Human induced pluripotent stem cell (hiPSC) technology enables the generation of a potentially unlimited source of therapeutically viable hematopoietic cells for the treatment of numerous hematological and non-hematological malignancies, and represents a highly promising approach for overcoming many of the challenges and limitations of patient-derived cancer immunotherapies. To advance the promise of hiPSC technology as an "off-the-shelf" source of hematopoietic cellular therapeutics, it is essential to be able to efficiently and reproducibly generate not only hematopoietic stem cells (HSCs) but also immune effector populations, including the diverse subsets of T and NK lymphoid cells, through a robust and scalable process. The in vitro derivation of HSCs and lymphocytes is complicated by the existence of at least two temporally and spatially distinct waves of blood cell formation during embryonic development: primitive and definitive. Primitive hematopoiesis initiates in the extraembryonic yolk sac and generates a transient and restricted hematopoietic repertoire consisting mainly of primitive erythroid and myeloid cells. Nascent HSCs only emerge later during the definitive wave from a specialized endothelial progenitor within the arterial vasculature termed hemogenic endothelium (HE). HE undergoes an endothelial-to-hematopoietic transition to give rise to HSCs, which then ultimately migrate to the bone marrow where they sustain multi-lineage hematopoiesis, including T and NK lymphoid cells, throughout adult life. Therefore the generation of HSCs and the formation of lymphoid effector cells from hiPSCs is dependent upon our ability to accurately recapitulate the intricate stages of early embryonic hematopoietic development towards the definitive program.
While a limited number of studies have described the directed differentiation of hiPSCs to definitive HE in vitro, a major hurdle in utilizing hiPSCs for therapeutic purposes has been the requirement to initially co-culture such cells with murine-derived stromal cells in the presence of ill-defined serum-containing media in order to maintain pluripotency and induce differentiation. In addition, these protocols have employed an intermediate strategy consisting of embryoid body (EB) formation, which is difficult to scale and hindered by lack of reproducibility. We have previously demonstrated that our proprietary platform for robust and rapid derivation of clonal hiPSC lines, which utilizes small molecule reprograming and single cell selection strategies, generates cells with properties indicative of the naïve, or ground state of pluripotency. In addition to maintaining a homogeneous population of hiPSCs, our platform enables the genetic engineering of such pluripotent cells, at a single cell level, in both nuclease-dependent and -independent strategies.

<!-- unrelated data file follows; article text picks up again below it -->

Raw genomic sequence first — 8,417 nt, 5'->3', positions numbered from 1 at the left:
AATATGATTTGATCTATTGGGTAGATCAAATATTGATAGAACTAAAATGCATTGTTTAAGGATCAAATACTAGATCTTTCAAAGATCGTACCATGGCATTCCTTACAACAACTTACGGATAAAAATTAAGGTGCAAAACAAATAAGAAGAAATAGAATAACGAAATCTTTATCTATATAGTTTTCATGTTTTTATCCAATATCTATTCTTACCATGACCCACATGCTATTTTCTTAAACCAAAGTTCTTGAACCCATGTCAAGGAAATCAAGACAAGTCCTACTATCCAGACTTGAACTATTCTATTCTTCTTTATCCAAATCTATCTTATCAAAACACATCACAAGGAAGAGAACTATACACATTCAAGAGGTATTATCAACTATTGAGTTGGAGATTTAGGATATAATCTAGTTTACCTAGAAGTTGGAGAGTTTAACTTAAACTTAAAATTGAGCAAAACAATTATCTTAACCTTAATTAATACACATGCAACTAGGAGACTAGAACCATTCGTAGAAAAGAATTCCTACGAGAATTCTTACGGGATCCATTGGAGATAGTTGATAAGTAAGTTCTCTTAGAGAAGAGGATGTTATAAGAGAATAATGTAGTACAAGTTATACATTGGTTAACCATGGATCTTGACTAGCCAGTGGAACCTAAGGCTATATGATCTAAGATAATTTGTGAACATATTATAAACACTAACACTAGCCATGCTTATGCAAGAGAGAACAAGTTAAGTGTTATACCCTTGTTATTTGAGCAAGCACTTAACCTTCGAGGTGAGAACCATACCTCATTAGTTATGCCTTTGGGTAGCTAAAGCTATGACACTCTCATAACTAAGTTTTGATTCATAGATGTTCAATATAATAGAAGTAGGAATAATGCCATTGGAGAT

Here we describe a novel method for the generation of definitive HE from naïve hiPSCs in a scalable manner, void of an EB intermediate, under serum/feeder-free conditions. This platform represents a well-defined, small molecule-driven, staged protocol that can readily be translated to meet current good manufacturing practice (cGMP) requirements for the development of "off-the-shelf" hematopoietic cell-based immunotherapies. The derived HE population is definitive in nature as determine by Notch dependency and exhibits multi-lineage potential, as demonstrated through the formation of both T and NK lymphoid cells. HE generated by this protocol can be successfully cryopreserved and banked, serving as a highly-stable feedstock for subsequent derivation of various cell types for therapeutic use, including for T and NK cell-based immunotherapies. We have demonstrated that our proprietary, clinically-adaptable method for the large-scale production of definitive HE can efficiently give rise to a variety of lymphoid cell subsets. These derived lymphocytes, including NK cells, have been extensively characterized in vitro and in vivo, and we have demonstrated functionality through cytokine release and cellular cytotoxicity. Furthermore, through genetic modifications at the single cell hiPSC stage, tumor antigen-targeting and inducible caspase-mediated safety systems have been introduced into safe harbor loci to improve the specificity and safety profiles of hiPSC-derived T and NK cells for cancer immunotherapy applications.
Clarke:Fate Therapeutics Inc: Employment. Abujarour:Fate Therapeutics Inc: Employment. Robinson:Fate Therapeutics Inc: Employment. Huang:Fate Therapeutics Inc: Employment. Shoemaker:Fate Therapeutics Inc: Employment. Valamehr:Fate Therapeutics Inc: Employment.
Asterisk with author names denotes non-ASH members.
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